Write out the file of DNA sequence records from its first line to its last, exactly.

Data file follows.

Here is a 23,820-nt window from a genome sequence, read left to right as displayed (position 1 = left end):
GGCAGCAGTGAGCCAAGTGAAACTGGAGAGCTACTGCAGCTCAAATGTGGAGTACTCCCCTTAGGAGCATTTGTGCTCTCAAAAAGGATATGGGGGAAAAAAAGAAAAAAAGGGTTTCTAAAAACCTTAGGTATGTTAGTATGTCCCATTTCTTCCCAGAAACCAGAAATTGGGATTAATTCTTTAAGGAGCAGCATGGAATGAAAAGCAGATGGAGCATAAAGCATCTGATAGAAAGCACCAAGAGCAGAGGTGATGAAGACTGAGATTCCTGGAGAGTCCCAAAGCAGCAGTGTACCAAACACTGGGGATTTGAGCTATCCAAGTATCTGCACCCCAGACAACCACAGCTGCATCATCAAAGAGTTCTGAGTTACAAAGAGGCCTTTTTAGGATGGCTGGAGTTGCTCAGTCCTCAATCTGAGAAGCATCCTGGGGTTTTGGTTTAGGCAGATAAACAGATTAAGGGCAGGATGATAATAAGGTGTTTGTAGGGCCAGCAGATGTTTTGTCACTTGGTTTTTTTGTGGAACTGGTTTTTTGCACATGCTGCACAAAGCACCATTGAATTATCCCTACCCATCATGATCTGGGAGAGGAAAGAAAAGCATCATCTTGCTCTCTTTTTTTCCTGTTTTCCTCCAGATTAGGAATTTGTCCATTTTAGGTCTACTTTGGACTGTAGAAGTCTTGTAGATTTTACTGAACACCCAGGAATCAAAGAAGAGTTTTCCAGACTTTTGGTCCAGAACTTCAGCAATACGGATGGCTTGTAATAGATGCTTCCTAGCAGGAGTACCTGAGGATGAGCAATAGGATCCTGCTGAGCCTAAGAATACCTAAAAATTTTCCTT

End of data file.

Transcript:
Here is a 23,820-nt window from a genome sequence, read left to right as displayed (position 1 = left end):
GGCAGCAGTGAGCCAAGTGAAACTGGAGAGCTACTGCAGCTCAAATGTGGAGTACTCCCCTTAGGAGCATTTGTGCTCTCAAAAAGGATATGGGGGAAAAAAAGAAAAAAAGGGTTTCTAAAAACCTTAGGTATGTTAGTATGTCCCATTTCTTCCCAGAAACCAGAAATTGGGATTAATTCTTTAAGGAGCAGCATGGAATGAAAAGCAGATGGAGCATAAAGCATCTGATAGAAAGCACCAAGAGCAGAGGTGATGAAGACTGAGATTCCTGGAGAGTCCCAAAGCAGCAGTGTACCAAACACTGGGGATTTGAGCTATCCAAGTATCTGCACCCCAGACAACCACAGCTGCATCATCAAAGAGTTCTGAGTTACAAAGAGGCCTTTTTAGGATGGCTGGAGTTGCTCAGTCCTCAATCTGAGAAGCATCCTGGGGTTTTGGTTTAGGCAGATAAACAGATTAAGGGCAGGATGATAATAAGGTGTTTGTAGGGCCAGCAGATGTTTTGTCACTTGGTTTTTTTGTGGAACTGGTTTTTTGCACATGCTGCACAAAGCACCATTGAATTATCCCTACCCATCATGATCTGGGAGAGGAAAGAAAAGCATCATCTTGCTCTCTTTTTTTCCTGTTTTCCTCCAGATTAGGAATTTGTCCATTTTAGGTCTACTTTGGACTGTAGAAGTCTTGTAGATTTTACTGAACACCCAGGAATCAAAGAAGAGTTTTCCAGACTTTTGGTCCAGAACTTCAGCAATACGGATGGCTTGTAATAGATGCTTCCTAGCAGGAGTACCTGAGGATGAGCAATAGGATCCTGCTGAGCCTAAGAATACCTAAAAATTTTCCTT